Political campaigns

Scripps’ Ken Ripley – Beet.TV

Political campaigns increasingly face the challenge of getting their message across to voters who split their time across a wider variety of media channels and viewing devices. These campaigns are expected to spend up to $9 billion, including $1.8 billion on connected TV, during this year’s midterm election cycle.

As these campaigns seek to expand their reach, EW Scripps Co. is leading an effort to provide political media agencies with access to connected TV audiences. The company this month rolled out the Scripps Political CTV Consortium to provide a single source of advertising inventory among broadcasters, including Cox Media Group, Capitol Broadcasting Co. and Graham Media Group.

“In addition to being a 143-year-old company. EW Scripps Co. has had a full-time political sales office in Washington, DC, for the past 12 years,” said Ken Ripley, vice president of sales at Scripps Networks, in this interview with Beet.TV “We understand the political market from where we do business and how we do business inside the Beltway.”

Having a presence in the nation’s capital is important because several media agencies specializing in political campaigns have offices there.

“It may surprise some people to learn that more than 80% of all political dollars each election year are placed in the DC market,” Ripley told Rob Williams, editor of Beet.TV. “Parties can better direct their fundraising efforts through DC agencies, and their expertise in those agencies should be able to affect not just the presidential election, but virtually any election.”

Single point of contact

Scripps works exclusively with sell-side platform Magnite to make CTV inventory available to agencies and programmatic buyers. The Scripps Consortium’s goal is to provide a “one-stop shop” for political agencies that have a narrow window of time to quickly reach voters for party primaries and general elections.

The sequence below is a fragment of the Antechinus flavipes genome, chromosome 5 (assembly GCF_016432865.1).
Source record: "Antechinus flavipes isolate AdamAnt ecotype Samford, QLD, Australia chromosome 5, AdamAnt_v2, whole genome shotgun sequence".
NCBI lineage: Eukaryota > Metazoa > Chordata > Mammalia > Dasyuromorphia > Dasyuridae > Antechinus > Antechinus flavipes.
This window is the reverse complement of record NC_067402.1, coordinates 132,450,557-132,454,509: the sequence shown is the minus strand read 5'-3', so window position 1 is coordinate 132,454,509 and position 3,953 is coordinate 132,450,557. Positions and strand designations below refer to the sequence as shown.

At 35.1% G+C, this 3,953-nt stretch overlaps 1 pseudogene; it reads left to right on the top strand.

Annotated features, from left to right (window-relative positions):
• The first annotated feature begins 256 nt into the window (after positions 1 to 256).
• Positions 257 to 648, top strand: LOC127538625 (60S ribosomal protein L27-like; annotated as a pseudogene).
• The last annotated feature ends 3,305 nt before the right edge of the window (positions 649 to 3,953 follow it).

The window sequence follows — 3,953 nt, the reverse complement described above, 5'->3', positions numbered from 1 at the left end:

“They have a lot of states, a lot of elections, a lot of different data coming in all the time,” Ripley said. “Being able to bring broadcasters together and act as a single point of contact makes us much more efficient in being able to serve agencies.”

Is California a battleground state?

Each election cycle brings its own set of races to the battlefield as voter sentiment changes, incumbents retire or challengers emerge. This year brings key races to Florida, Georgia, Pennsylvania, Arizona, Texas, North Carolina, Ohio, Wisconsin, Michigan – and notably California, where Governor Gavin Newsom (D) has been retained last year in a recall election.

“California is hardly ever a battleground state,” Ripley said. “There is a race for governors there. There’s going to be a lot of money at stake in California.

The most recent US Census Bureau demographic survey is reshaping the political map as states lose or gain seats in the House of Representatives.

“There’s a lot more open seats that weren’t open before,” Ripley said, “and there’s a lot at stake for both sides to do their best halfway through.”

Importance of local news

Scripps operates 61 broadcast stations in 41 markets, making the company a key source of local election information.

“Local news is a vital lifeline in every market,” Ripley said. “The market people watching this show are the people who want to be informed, and that’s the kind of voters these campaigns want to reach.”

Scripps continues to expand its reach as more media companies join its CTV consortium.

“It’s going to continue to grow,” Ripley said. “Our goal is not just to pass halfway. Our goal is to maintain this and develop it for the next presidential election and for the next 20 years after that.